03/25/2015 01:18 pm ET | Updated Mar 25, 2015

American Apparel Casting Call Says 'Instagram Hoes' Not Welcomed

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A leaked email for an American Apparel casting call said no "Instagram hoes" are welcomed, according to reports.

While the casting agency took full responsibility for the email, the revelation comes as American Apparel tries to move past previous controversies, as well as the firing of founder Dov Charney in December amid sexual misconduct allegations.

Animal NewYork obtained the email sent by casting agent Photogenics that called for models to attend the March 18 call at American Apparel's Los Angeles office. "Company is going through a rebranding image so will be shooting models moving forward. Real models. Not Instagram hoes or THOTS," read the message, written in all caps. (THOT is an acronym for "that hoe over there.")

In a statement, Photogenics agency Director Phira Luon, who reportedly wrote the email, told Animal the note was intended only for a few who would be attending. "The comment made at the end was made in jest with models whom i have a personal relationship with and did not reflect the views, or directives by the client. i apologize to all those who were offended or affected by my comments, as it was not my intention."

Luon also addressed the email in the New York Post, calling it “an inappropriate, off-color joke that was not intended to defame the client’s name or philosophy/views in any way.”

Cynthia Erland, American Apparel's senior vice president of marketing, also emphasized to The Huffington Post in a statement that the email neither came from American Apparel nor represented its values.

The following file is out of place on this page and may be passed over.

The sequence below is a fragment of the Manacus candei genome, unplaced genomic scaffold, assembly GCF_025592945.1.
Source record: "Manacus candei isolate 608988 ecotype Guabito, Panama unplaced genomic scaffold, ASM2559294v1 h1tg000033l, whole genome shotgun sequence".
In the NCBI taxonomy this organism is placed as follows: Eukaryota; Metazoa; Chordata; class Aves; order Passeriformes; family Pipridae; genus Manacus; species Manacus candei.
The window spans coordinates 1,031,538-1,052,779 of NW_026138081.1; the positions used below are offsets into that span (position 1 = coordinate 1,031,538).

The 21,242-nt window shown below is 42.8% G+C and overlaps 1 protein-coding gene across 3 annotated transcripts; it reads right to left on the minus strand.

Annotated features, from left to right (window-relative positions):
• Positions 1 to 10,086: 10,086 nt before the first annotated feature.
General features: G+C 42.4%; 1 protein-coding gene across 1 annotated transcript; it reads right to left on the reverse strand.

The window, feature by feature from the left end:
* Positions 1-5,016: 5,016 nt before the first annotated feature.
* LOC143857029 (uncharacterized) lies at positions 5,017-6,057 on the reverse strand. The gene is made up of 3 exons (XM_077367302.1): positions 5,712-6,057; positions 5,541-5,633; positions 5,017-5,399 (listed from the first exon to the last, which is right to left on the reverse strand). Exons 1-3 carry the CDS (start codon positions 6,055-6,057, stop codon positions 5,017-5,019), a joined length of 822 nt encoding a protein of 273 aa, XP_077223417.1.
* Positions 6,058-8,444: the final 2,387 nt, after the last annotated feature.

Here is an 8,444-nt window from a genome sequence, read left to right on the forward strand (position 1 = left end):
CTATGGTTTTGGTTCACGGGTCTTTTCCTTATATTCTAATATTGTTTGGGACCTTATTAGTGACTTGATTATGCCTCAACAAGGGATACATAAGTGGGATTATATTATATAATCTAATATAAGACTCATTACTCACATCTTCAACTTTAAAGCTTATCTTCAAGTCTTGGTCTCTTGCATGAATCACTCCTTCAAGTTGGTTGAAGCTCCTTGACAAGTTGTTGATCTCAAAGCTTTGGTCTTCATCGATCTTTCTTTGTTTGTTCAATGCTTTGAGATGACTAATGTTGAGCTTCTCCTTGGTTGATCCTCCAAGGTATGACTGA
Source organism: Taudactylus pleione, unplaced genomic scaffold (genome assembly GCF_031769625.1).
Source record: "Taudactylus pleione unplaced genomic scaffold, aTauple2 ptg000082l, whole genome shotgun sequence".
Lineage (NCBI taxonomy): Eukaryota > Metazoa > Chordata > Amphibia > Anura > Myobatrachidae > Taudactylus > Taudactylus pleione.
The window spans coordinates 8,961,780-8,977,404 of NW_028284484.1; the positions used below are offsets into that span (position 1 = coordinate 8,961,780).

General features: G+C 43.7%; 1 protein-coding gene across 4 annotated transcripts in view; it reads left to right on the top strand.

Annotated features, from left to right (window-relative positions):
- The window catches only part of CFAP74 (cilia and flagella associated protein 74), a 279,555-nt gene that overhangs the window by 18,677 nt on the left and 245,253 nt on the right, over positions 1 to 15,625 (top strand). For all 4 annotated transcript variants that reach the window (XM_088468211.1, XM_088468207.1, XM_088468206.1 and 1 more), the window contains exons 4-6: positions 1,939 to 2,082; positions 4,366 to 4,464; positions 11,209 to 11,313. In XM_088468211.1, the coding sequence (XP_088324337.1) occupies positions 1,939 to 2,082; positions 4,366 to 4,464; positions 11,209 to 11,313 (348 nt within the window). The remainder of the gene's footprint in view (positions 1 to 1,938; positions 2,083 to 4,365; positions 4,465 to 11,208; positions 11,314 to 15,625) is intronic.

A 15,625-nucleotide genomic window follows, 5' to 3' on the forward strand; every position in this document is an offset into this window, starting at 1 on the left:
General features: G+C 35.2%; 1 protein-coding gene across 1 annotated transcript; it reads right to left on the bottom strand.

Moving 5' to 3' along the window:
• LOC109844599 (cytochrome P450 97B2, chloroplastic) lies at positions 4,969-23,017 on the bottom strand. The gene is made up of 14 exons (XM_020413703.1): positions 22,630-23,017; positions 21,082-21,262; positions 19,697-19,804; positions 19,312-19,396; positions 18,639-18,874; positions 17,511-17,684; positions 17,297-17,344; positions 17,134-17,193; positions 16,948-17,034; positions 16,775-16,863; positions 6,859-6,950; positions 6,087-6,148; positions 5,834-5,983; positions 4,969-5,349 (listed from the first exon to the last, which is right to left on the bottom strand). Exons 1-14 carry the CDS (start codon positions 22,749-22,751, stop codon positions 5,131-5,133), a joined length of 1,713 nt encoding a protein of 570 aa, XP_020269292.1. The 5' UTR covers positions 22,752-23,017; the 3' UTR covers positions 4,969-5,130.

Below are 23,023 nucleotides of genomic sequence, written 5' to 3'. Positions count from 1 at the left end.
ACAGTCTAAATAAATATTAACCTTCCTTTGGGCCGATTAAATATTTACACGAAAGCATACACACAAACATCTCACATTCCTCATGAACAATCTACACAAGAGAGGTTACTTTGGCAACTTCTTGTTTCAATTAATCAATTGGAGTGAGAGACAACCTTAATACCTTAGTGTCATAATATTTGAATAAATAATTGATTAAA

"It's just completely false that American Apparel is only using professional models, and we have had and continue to have public casting calls on our calendar," she said. "We continue to look for diverse models of all sizes and backgrounds that look great in our clothes, and these open casting calls play a key role. Suggestions to the contrary are the result of an email written by a non-American Apparel employee that does not reflect our company's beliefs in any way, and they have since apologized for writing it."

As Design & Trend notes, American Apparel has used amateur models in suggestive ads in the past. After new CEO Paula Schneider was hired in December, some wondered if the brand was going to tone things down.

This article was updated with a response from American Apparel's Cynthia Erland.


  • 1 Its CEO Has Been Repeatedly Accused Of Sexual Harassment
    American Apparel CEO Dov Charney has faced multiple accusations of unwanted sexual conduct, including accusations that he forced an employee to perform oral sex and kept one employee as a sex slave. According to American Apparel spokesman Peter Schey, Charney is currently involved with four sexual harassment suits that the company believes "have no merit." Charney told CNBC that such lawsuits are "a testimony to my success."
  • 2 It Was Sued For Allegedly Firing A Cancer Patient
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    American Apparel was sued in 2010 for allegedly terminating an employee who was undergoing cancer treatment, CBS Los Angeles reports. The company settled the lawsuit for $60,000 in 2011, according to Daily News. Spokesman Peter Schey told HuffPost that American Apparel "agreed to intensify its training about the requirements of the Americans With Disabilities Act" following the the settlement, and now "has a policy that goes above and beyond what the law requires with regards to accommodating people with disabilities."
  • 3 Its Employees Are Allegedly Hired And Fired Based On How Hot They Are